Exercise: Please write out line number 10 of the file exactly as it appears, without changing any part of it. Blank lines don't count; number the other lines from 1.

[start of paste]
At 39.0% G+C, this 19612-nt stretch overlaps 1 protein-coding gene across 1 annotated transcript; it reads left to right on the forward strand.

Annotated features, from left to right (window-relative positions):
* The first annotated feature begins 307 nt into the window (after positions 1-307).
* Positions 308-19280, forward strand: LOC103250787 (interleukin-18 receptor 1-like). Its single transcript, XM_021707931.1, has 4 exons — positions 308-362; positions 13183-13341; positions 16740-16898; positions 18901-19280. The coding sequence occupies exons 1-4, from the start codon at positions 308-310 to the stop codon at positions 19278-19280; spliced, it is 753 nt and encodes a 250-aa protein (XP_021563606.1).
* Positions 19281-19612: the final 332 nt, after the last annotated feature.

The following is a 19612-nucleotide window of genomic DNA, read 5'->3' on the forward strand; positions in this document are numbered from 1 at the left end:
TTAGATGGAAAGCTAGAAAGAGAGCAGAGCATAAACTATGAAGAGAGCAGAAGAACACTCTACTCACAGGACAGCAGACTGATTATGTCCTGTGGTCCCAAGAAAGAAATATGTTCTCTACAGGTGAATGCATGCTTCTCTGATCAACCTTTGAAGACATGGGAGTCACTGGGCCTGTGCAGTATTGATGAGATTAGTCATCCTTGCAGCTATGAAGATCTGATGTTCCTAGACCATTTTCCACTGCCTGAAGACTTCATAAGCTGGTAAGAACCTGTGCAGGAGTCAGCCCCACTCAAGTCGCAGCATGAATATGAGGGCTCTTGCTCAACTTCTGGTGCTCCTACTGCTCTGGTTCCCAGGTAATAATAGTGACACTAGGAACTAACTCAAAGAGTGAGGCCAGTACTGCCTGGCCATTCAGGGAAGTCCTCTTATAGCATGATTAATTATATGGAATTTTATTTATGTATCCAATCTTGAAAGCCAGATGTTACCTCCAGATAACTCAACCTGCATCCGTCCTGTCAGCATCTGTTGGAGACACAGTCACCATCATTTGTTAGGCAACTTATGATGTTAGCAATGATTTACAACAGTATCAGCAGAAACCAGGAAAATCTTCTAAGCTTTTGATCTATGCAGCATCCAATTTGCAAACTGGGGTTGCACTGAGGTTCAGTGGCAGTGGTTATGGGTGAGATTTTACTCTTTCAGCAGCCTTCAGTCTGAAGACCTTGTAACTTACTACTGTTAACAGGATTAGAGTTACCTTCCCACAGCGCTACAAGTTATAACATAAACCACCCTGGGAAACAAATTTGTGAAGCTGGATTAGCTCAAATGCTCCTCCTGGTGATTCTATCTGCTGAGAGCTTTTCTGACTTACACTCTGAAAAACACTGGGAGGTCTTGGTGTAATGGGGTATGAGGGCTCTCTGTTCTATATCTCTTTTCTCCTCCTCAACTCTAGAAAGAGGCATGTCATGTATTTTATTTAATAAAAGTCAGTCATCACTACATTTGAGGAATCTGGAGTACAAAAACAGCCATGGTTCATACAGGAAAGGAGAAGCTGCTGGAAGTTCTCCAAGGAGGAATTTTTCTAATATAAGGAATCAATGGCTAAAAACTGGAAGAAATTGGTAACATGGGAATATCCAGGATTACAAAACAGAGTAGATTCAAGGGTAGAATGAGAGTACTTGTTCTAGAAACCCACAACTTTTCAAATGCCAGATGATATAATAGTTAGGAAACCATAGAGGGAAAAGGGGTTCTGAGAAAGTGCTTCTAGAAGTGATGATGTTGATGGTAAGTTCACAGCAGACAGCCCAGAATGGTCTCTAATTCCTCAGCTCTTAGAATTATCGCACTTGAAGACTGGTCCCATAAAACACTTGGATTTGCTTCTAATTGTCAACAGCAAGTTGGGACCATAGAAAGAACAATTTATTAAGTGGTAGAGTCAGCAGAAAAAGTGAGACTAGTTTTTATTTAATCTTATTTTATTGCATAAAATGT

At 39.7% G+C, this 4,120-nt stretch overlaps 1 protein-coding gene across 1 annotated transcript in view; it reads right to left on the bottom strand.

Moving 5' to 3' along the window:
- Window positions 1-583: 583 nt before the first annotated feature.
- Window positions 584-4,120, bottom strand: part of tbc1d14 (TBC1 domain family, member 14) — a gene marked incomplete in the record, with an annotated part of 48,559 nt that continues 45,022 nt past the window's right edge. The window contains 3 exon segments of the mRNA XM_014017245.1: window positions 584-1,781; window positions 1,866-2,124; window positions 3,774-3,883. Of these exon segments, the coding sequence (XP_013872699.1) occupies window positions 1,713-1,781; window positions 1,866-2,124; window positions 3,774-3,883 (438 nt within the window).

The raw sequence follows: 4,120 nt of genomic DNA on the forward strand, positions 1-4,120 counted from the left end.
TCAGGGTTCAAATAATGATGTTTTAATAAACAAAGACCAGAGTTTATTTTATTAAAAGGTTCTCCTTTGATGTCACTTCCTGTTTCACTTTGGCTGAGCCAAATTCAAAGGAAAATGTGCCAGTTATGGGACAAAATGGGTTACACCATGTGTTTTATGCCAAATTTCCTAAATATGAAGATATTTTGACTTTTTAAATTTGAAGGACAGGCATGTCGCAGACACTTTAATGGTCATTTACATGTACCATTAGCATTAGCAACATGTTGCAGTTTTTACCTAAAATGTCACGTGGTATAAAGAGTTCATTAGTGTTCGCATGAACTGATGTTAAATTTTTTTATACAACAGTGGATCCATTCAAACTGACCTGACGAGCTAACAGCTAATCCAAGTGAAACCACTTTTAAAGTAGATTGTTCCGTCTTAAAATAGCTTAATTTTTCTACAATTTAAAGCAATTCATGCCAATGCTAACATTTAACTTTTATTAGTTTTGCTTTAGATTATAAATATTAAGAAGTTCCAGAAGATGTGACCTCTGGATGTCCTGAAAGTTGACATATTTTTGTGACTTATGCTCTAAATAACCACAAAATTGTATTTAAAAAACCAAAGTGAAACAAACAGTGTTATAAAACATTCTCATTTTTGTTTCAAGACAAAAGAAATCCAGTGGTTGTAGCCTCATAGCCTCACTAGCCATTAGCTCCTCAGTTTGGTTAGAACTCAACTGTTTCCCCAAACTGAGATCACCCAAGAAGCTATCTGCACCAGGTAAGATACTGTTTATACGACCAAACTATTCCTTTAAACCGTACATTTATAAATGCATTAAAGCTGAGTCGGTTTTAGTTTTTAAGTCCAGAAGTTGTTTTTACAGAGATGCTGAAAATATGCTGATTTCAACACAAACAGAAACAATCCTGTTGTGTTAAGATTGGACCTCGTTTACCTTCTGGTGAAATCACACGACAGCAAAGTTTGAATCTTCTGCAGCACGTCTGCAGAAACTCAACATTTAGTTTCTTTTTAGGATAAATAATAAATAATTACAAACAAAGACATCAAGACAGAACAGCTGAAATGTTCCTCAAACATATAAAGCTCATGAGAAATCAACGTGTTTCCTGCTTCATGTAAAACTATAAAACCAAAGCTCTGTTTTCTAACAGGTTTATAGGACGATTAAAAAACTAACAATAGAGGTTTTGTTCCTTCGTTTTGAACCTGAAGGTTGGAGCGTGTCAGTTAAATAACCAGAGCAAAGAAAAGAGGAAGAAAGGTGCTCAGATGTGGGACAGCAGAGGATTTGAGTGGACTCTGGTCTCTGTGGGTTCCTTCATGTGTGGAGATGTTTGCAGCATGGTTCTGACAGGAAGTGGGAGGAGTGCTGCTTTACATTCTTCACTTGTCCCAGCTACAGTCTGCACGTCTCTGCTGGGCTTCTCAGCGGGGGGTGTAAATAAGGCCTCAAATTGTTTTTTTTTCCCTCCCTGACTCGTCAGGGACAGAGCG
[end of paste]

- Window positions 1-583: 583 nt before the first annotated feature.